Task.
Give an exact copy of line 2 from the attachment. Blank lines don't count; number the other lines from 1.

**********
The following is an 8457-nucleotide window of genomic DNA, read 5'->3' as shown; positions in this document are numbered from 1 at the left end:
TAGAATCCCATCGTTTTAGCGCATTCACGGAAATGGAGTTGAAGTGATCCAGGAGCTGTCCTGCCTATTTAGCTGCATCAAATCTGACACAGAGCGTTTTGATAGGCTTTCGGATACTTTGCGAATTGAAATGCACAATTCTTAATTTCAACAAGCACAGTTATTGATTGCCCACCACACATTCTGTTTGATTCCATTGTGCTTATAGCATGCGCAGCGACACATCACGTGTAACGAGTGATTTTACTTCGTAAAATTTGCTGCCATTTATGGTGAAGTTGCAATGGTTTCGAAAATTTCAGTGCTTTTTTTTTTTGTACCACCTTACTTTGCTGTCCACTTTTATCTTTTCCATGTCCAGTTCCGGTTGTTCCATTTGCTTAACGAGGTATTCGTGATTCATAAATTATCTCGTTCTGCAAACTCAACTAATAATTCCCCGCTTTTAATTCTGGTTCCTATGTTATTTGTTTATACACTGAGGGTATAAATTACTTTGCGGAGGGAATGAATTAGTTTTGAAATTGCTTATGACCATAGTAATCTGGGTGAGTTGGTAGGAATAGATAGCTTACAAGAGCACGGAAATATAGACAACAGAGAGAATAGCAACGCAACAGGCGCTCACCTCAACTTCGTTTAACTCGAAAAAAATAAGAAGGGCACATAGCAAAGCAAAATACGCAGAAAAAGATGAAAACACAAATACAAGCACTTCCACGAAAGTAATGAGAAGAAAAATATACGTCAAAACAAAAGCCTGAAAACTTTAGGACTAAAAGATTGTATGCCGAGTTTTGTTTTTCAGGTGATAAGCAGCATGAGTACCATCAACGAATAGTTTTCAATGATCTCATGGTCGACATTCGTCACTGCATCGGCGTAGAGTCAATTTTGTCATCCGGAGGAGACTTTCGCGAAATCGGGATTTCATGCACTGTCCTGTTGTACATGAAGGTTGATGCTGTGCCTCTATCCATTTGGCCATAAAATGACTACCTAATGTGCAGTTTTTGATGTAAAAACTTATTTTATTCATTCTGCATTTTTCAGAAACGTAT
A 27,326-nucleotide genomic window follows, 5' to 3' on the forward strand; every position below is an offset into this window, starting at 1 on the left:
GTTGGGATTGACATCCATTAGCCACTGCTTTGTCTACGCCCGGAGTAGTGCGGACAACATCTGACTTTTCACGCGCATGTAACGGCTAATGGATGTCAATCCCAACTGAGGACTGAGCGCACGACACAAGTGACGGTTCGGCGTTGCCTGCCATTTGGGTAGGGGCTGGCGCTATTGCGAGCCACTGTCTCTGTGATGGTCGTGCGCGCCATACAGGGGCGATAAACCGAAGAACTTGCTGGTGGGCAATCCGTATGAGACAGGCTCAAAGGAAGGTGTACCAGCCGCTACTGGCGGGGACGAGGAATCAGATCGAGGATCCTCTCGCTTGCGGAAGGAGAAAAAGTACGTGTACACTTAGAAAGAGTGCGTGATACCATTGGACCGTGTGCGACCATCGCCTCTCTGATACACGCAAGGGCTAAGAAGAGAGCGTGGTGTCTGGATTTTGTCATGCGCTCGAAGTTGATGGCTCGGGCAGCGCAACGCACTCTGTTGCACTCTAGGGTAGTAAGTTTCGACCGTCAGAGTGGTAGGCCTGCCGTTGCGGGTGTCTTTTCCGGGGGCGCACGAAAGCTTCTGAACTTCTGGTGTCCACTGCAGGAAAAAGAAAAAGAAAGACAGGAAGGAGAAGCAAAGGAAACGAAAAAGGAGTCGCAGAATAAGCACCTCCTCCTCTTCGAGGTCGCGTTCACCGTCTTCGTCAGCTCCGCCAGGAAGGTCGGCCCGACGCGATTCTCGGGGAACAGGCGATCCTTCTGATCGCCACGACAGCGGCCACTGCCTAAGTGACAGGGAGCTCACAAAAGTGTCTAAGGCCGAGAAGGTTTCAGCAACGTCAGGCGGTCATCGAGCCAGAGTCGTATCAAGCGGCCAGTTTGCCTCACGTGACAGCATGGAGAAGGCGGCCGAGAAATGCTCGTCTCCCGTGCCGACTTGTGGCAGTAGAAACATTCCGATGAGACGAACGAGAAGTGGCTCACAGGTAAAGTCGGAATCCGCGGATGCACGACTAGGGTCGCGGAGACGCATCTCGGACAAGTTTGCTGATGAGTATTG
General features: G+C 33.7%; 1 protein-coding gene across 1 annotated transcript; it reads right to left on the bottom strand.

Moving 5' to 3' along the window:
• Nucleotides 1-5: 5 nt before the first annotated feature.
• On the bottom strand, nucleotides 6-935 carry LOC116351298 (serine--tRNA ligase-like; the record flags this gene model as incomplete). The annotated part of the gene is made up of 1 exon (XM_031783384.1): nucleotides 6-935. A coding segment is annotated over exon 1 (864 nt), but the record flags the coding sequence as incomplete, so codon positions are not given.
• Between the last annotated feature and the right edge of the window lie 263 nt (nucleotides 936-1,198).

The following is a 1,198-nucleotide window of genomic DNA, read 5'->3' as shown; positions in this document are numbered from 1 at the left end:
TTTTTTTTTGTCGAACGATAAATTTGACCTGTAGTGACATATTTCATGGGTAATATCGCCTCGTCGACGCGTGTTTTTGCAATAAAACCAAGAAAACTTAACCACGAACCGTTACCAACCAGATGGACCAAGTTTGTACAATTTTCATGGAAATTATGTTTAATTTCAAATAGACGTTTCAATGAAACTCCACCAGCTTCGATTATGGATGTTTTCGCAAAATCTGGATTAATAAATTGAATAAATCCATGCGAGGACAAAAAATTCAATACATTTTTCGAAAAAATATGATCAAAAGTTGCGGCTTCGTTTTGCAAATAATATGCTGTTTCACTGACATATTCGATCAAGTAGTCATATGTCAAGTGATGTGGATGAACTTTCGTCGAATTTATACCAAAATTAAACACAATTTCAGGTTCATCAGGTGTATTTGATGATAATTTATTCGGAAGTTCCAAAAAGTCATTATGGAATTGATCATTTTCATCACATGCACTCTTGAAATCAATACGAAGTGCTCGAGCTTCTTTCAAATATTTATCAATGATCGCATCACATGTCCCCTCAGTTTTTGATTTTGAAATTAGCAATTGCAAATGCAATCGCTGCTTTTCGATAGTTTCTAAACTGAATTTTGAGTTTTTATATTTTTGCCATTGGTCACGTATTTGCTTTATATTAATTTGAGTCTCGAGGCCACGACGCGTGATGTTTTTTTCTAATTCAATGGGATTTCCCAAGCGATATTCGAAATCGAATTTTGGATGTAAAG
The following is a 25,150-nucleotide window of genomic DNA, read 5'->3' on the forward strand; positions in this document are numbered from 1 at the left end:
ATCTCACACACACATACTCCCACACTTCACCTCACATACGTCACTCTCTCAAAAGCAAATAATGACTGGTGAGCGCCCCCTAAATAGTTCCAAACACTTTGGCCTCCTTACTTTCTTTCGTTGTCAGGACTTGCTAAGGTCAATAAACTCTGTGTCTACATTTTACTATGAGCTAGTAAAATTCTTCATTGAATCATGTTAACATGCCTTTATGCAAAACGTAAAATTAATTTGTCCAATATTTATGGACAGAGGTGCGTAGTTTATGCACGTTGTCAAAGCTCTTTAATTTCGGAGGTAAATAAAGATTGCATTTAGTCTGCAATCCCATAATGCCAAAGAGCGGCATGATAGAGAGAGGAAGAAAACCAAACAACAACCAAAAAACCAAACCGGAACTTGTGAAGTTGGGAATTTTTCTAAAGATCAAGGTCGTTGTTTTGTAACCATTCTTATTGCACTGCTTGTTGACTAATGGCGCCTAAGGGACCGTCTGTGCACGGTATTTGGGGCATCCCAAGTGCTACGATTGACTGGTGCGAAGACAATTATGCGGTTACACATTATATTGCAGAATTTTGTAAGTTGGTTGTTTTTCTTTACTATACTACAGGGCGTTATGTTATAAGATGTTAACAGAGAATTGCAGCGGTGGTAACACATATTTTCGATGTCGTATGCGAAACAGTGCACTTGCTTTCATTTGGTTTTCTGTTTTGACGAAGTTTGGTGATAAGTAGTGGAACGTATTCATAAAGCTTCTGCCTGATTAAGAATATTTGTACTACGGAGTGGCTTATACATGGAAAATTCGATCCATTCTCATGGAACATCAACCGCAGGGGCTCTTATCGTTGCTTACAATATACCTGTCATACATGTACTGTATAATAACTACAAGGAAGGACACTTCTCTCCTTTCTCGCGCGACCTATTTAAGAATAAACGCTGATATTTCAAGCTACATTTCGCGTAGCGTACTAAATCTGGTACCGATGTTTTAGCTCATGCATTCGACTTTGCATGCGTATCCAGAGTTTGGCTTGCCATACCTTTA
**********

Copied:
TAGAATCCCATCGTTTTAGCGCATTCACGGAAATGGAGTTGAAGTGATCCAGGAGCTGTCCTGCCTATTTAGCTGCATCAAATCTGACACAGAGCGTTTTGATAGGCTTTCGGATACTTTGCGAATTGAAATGCACAATTCTTAATTTCAACAAGCACAGTTATTGATTGCCCACCACACATTCTGTTTGATTCCATTGTGCTTATAGCATGCGCAGCGACACATCACGTGTAACGAGTGATTTTACTTCGTAAAATTTGCTGCCATTTATGGTGAAGTTGCAATGGTTTCGAAAATTTCAGTGCTTTTTTTTTTTGTACCACCTTACTTTGCTGTCCACTTTTATCTTTTCCATGTCCAGTTCCGGTTGTTCCATTTGCTTAACGAGGTATTCGTGATTCATAAATTATCTCGTTCTGCAAACTCAACTAATAATTCCCCGCTTTTAATTCTGGTTCCTATGTTATTTGTTTATACACTGAGGGTATAAATTACTTTGCGGAGGGAATGAATTAGTTTTGAAATTGCTTATGACCATAGTAATCTGGGTGAGTTGGTAGGAATAGATAGCTTACAAGAGCACGGAAATATAGACAACAGAGAGAATAGCAACGCAACAGGCGCTCACCTCAACTTCGTTTAACTCGAAAAAAATAAGAAGGGCACATAGCAAAGCAAAATACGCAGAAAAAGATGAAAACACAAATACAAGCACTTCCACGAAAGTAATGAGAAGAAAAATATACGTCAAAACAAAAGCCTGAAAACTTTAGGACTAAAAGATTGTATGCCGAGTTTTGTTTTTCAGGTGATAAGCAGCATGAGTACCATCAACGAATAGTTTTCAATGATCTCATGGTCGACATTCGTCACTGCATCGGCGTAGAGTCAATTTTGTCATCCGGAGGAGACTTTCGCGAAATCGGGATTTCATGCACTGTCCTGTTGTACATGAAGGTTGATGCTGTGCCTCTATCCATTTGGCCATAAAATGACTACCTAATGTGCAGTTTTTGATGTAAAAACTTATTTTATTCATTCTGCATTTTTCAGAAACGTAT